New Windows Server Semiannual Channel Release Coming by Midyear
Version 1803, the designation for the next semiannual channel release for Windows Server, will arrive in the first half of this year, Microsoft said recently.
The first Windows Server semiannual channel release product, dubbed version 1709, was released back in October. Microsoft's channel-release products typically get major feature updates in the spring and fall.
The announcement by Jeff Woolsey, a principal program manager for Windows Server and Hybrid Cloud, updated an earlier one about the projected arrival of the Windows Server 2019 product, which is expected to be available in the second half of this year. The two products are similar, except that the semiannual channel release version gets major feature updates more frequently (twice per year) and is restricted to the Server Core or Nano Server installation options. Windows Server channel release users also must have Software Assurance on top of the server licensing.
It's possible to elect to use a long-term servicing channel (LTSB) option, instead of the semiannual channel, when using the channel-release version of Windows Server. The LTSB channel option follows Microsoft's traditional update and support model, where major updates arrive every two to three years, and there are five years of mainstream support plus five years of extended support. The LTSB channel option additionally permits "Server with Desktop" types of deployments, which add a graphical user interface onto the server for management purposes. Users can switch between the semiannual channel and LTSB channel, if wanted, according to this Microsoft overview document.
The current Windows Server 2016 product might be thought as being kind of like an LTSB product, except that the major updates must be installed by IT pros using .MSI files, which are released by Microsoft every two to three years. Windows Server LTSB, in contrast, delivers major updates from Microsoft's content servers.
Semiannual vs. LTSB Use Cases
On the channel product side of Windows Server, Woolsey explained that Microsoft has learned from the Windows Insider program and "telemetry" information sent back to Microsoft how its customers use the semiannual channel and the LTSB channel options. As a consequence, Microsoft has refined the use-case scenarios for the two channel options, as follows:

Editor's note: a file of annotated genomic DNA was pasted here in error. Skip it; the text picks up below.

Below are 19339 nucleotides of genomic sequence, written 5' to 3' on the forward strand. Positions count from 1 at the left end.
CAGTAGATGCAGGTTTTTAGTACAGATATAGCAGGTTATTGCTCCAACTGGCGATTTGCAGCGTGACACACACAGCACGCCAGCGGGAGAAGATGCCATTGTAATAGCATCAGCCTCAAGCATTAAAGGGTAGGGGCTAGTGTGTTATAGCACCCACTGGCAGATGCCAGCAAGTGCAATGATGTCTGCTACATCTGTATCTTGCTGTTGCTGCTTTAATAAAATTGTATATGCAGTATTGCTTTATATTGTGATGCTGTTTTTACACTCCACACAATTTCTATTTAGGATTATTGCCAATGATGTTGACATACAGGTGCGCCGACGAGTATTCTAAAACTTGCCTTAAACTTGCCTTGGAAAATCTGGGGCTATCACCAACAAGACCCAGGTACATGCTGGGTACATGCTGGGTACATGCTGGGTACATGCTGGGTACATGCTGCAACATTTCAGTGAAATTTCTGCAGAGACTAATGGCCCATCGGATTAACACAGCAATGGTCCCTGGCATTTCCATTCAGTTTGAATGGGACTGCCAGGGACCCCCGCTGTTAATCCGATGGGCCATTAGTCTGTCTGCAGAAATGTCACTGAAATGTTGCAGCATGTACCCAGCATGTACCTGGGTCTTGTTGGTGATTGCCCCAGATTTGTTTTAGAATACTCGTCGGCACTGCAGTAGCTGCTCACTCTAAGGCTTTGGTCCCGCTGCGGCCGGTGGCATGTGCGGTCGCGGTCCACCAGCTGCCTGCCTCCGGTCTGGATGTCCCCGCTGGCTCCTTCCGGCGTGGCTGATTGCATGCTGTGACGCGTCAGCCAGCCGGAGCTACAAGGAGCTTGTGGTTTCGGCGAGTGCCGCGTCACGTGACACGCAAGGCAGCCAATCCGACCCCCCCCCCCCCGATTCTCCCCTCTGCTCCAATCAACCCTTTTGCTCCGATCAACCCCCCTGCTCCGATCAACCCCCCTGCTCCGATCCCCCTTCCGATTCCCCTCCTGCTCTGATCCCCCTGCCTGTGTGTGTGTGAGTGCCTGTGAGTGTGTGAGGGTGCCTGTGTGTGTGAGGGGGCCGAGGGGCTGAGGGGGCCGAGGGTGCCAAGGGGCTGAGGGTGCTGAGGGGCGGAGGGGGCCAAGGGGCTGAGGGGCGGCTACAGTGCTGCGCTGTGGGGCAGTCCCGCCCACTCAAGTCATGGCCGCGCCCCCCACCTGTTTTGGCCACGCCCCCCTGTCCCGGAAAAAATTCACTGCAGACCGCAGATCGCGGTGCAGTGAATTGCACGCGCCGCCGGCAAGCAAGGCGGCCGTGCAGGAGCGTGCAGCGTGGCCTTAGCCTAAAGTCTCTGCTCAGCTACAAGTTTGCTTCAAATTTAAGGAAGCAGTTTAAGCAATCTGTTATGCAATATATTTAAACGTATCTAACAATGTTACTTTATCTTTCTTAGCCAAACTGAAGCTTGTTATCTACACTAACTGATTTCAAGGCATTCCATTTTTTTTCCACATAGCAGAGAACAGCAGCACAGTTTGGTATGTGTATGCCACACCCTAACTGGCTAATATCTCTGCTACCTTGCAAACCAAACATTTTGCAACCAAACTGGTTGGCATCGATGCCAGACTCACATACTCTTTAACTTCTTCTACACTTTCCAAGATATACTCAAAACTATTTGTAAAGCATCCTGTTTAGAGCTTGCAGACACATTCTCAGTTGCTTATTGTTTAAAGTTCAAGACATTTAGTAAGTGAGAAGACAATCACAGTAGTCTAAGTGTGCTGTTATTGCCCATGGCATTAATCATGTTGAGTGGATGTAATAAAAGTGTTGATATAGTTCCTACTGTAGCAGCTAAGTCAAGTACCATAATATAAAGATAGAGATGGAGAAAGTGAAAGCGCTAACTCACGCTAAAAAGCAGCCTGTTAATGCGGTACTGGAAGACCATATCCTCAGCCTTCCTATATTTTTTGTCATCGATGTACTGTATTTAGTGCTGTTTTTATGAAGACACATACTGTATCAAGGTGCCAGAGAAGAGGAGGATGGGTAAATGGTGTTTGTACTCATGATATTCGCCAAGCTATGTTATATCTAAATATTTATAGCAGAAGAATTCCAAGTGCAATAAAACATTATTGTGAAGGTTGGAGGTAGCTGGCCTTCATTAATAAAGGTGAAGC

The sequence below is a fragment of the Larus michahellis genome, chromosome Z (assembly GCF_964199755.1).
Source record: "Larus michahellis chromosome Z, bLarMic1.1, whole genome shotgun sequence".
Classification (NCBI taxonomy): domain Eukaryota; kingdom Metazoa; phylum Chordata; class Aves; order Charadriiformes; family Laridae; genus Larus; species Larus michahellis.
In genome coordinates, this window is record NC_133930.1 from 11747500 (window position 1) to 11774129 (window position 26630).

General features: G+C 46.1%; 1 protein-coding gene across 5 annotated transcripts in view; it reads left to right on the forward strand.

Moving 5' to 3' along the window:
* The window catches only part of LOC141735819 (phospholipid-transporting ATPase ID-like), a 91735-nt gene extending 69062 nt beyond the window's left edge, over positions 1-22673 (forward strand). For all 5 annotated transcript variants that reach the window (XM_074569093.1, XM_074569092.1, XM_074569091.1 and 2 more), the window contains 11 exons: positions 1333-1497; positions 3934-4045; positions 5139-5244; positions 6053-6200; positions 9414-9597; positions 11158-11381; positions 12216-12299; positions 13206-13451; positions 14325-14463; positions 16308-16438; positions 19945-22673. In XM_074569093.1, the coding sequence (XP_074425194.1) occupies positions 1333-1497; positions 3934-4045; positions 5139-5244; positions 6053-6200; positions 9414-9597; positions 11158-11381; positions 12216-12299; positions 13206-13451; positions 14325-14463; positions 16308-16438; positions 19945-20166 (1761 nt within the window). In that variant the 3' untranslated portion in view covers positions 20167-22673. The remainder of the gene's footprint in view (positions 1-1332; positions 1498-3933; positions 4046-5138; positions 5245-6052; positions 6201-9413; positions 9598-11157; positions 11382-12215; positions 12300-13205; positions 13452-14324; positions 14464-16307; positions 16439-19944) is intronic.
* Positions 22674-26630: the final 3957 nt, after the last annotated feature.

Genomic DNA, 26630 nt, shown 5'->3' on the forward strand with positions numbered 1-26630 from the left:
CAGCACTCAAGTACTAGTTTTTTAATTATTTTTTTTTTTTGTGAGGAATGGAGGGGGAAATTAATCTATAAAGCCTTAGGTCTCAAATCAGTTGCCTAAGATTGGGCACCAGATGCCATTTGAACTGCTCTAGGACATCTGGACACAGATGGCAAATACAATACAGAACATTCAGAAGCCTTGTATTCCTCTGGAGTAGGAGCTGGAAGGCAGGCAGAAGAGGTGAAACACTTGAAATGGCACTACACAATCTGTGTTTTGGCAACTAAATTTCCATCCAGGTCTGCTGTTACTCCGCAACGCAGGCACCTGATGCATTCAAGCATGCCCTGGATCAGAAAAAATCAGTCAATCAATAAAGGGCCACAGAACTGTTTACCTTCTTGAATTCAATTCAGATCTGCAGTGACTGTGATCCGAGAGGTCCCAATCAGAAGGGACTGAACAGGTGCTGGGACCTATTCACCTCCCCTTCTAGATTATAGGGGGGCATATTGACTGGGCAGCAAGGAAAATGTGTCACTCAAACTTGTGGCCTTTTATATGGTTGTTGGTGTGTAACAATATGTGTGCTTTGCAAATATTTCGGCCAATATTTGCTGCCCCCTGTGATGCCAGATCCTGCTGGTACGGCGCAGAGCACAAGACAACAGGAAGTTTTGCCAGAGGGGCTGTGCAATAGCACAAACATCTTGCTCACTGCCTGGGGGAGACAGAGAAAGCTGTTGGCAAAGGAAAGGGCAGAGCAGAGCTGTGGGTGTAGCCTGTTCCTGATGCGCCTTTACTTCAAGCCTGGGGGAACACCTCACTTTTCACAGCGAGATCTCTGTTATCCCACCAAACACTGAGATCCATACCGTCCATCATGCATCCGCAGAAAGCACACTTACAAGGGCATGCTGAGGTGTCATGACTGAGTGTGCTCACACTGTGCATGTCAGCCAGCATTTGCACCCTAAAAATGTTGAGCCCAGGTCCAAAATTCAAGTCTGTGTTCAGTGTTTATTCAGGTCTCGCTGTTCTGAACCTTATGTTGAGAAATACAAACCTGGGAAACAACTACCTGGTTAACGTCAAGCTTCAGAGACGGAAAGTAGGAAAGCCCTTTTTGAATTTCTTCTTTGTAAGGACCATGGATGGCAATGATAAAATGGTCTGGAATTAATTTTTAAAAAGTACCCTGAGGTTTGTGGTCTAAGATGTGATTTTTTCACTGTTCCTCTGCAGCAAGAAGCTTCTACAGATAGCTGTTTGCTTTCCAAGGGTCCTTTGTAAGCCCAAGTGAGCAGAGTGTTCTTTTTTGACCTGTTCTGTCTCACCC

- Semiannual channel: Used for "containerized applications, container hosts, and application scenarios benefiting from faster innovation."
- LTSB channel: Used for "general purpose file servers, first and third-party workloads, traditional apps, infrastructure roles, software-defined datacenter, and hyperconverged infrastructure."
Organizations could elect to use the semiannual channel if they depend on using rapid software innovations. Examples offered by Woolsey included the use of "Docker, Kubernetes and Service Fabric."
Along those lines, Woolsey called out a few other improvements, not previously described, that will be seen when Windows Server version 1803 gets released.
The Server Core base image will be reduced 30 percent more from its Windows Server version 1709 size, which is seen as being a benefit for running containerized applications. Windows Server version 1803 also will get support for SSH, Curl.exe and Tar.exe Linux tools. Additional command-line tools, such as DriveFS and WSLPath, will be enabled in the release via its Windows Subsystem for Linux component.
Kubernetes cluster management support will continue in the new server. There will be mixed Linux and Windows management support enabled via a Tigera partnership on Project Calico. There also will be support for "Hyper-V isolated Pods" and Windows container storage support when using Kubernetes.
Kurt Mackie is senior news producer for the 1105 Enterprise Computing Group.